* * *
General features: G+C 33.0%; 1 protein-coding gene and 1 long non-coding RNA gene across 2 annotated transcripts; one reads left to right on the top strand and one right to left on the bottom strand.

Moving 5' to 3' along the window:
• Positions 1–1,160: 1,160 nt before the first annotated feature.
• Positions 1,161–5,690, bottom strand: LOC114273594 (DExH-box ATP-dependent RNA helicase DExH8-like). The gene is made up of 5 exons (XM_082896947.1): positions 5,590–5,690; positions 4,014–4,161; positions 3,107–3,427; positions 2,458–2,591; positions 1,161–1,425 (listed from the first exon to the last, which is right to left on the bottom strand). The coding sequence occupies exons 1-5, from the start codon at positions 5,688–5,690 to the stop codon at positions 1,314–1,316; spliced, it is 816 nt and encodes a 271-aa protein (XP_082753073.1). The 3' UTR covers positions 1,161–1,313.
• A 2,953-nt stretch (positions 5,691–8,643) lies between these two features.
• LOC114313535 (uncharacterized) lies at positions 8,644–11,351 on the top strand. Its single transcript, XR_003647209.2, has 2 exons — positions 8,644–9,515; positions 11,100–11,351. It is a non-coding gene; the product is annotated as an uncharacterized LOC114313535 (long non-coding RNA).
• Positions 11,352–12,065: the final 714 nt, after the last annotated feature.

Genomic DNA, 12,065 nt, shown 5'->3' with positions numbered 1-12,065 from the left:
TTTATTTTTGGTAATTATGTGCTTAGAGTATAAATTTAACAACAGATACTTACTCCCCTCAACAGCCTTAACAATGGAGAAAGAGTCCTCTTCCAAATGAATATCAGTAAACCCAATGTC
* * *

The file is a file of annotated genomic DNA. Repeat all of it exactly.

General features: G+C 33.0%; 1 protein-coding gene and 1 long non-coding RNA gene across 2 annotated transcripts; one reads left to right on the top strand and one right to left on the bottom strand.

Moving 5' to 3' along the window:
• Positions 1–1,160: 1,160 nt before the first annotated feature.
• Positions 1,161–5,690, bottom strand: LOC114273594 (DExH-box ATP-dependent RNA helicase DExH8-like). The gene is made up of 5 exons (XM_082896947.1): positions 5,590–5,690; positions 4,014–4,161; positions 3,107–3,427; positions 2,458–2,591; positions 1,161–1,425 (listed from the first exon to the last, which is right to left on the bottom strand). The coding sequence occupies exons 1-5, from the start codon at positions 5,688–5,690 to the stop codon at positions 1,314–1,316; spliced, it is 816 nt and encodes a 271-aa protein (XP_082753073.1). The 3' UTR covers positions 1,161–1,313.
• A 2,953-nt stretch (positions 5,691–8,643) lies between these two features.
• LOC114313535 (uncharacterized) lies at positions 8,644–11,351 on the top strand. Its single transcript, XR_003647209.2, has 2 exons — positions 8,644–9,515; positions 11,100–11,351. It is a non-coding gene; the product is annotated as an uncharacterized LOC114313535 (long non-coding RNA).
• Positions 11,352–12,065: the final 714 nt, after the last annotated feature.

Genomic DNA, 12,065 nt, shown 5'->3' with positions numbered 1-12,065 from the left:
TTTATTTTTGGTAATTATGTGCTTAGAGTATAAATTTAACAACAGATACTTACTCCCCTCAACAGCCTTAACAATGGAGAAAGAGTCCTCTTCCAAATGAATATCAGTAAACCCAATGTC